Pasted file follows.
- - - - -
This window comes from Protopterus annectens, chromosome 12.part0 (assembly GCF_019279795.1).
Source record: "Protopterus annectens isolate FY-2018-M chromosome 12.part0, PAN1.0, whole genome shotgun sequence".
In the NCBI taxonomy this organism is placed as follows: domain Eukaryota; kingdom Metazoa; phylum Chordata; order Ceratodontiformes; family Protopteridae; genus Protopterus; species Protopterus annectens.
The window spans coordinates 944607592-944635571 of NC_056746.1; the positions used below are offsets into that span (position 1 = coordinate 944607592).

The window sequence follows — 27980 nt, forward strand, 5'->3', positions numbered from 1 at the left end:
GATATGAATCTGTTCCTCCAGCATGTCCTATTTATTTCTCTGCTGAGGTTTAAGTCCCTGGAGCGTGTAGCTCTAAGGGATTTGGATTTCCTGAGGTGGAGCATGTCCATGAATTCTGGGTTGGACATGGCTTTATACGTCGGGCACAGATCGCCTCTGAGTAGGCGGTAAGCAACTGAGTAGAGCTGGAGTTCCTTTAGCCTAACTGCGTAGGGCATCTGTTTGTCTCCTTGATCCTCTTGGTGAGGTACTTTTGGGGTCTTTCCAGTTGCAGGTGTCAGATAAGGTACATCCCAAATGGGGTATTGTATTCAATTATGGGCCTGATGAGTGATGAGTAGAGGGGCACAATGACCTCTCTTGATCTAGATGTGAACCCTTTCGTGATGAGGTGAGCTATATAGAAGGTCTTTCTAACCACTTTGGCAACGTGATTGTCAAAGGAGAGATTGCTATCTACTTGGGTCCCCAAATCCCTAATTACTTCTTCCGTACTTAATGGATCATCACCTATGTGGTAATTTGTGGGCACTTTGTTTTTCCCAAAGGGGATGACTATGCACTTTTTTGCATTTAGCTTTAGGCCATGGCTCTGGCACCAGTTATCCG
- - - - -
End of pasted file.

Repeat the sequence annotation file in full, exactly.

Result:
This window comes from Protopterus annectens, chromosome 12.part0 (assembly GCF_019279795.1).
Source record: "Protopterus annectens isolate FY-2018-M chromosome 12.part0, PAN1.0, whole genome shotgun sequence".
In the NCBI taxonomy this organism is placed as follows: domain Eukaryota; kingdom Metazoa; phylum Chordata; order Ceratodontiformes; family Protopteridae; genus Protopterus; species Protopterus annectens.
The window spans coordinates 944607592-944635571 of NC_056746.1; the positions used below are offsets into that span (position 1 = coordinate 944607592).

The window sequence follows — 27980 nt, forward strand, 5'->3', positions numbered from 1 at the left end:
GATATGAATCTGTTCCTCCAGCATGTCCTATTTATTTCTCTGCTGAGGTTTAAGTCCCTGGAGCGTGTAGCTCTAAGGGATTTGGATTTCCTGAGGTGGAGCATGTCCATGAATTCTGGGTTGGACATGGCTTTATACGTCGGGCACAGATCGCCTCTGAGTAGGCGGTAAGCAACTGAGTAGAGCTGGAGTTCCTTTAGCCTAACTGCGTAGGGCATCTGTTTGTCTCCTTGATCCTCTTGGTGAGGTACTTTTGGGGTCTTTCCAGTTGCAGGTGTCAGATAAGGTACATCCCAAATGGGGTATTGTATTCAATTATGGGCCTGATGAGTGATGAGTAGAGGGGCACAATGACCTCTCTTGATCTAGATGTGAACCCTTTCGTGATGAGGTGAGCTATATAGAAGGTCTTTCTAACCACTTTGGCAACGTGATTGTCAAAGGAGAGATTGCTATCTACTTGGGTCCCCAAATCCCTAATTACTTCTTCCGTACTTAATGGATCATCACCTATGTGGTAATTTGTGGGCACTTTGTTTTTCCCAAAGGGGATGACTATGCACTTTTTTGCATTTAGCTTTAGGCCATGGCTCTGGCACCAGTTATCCG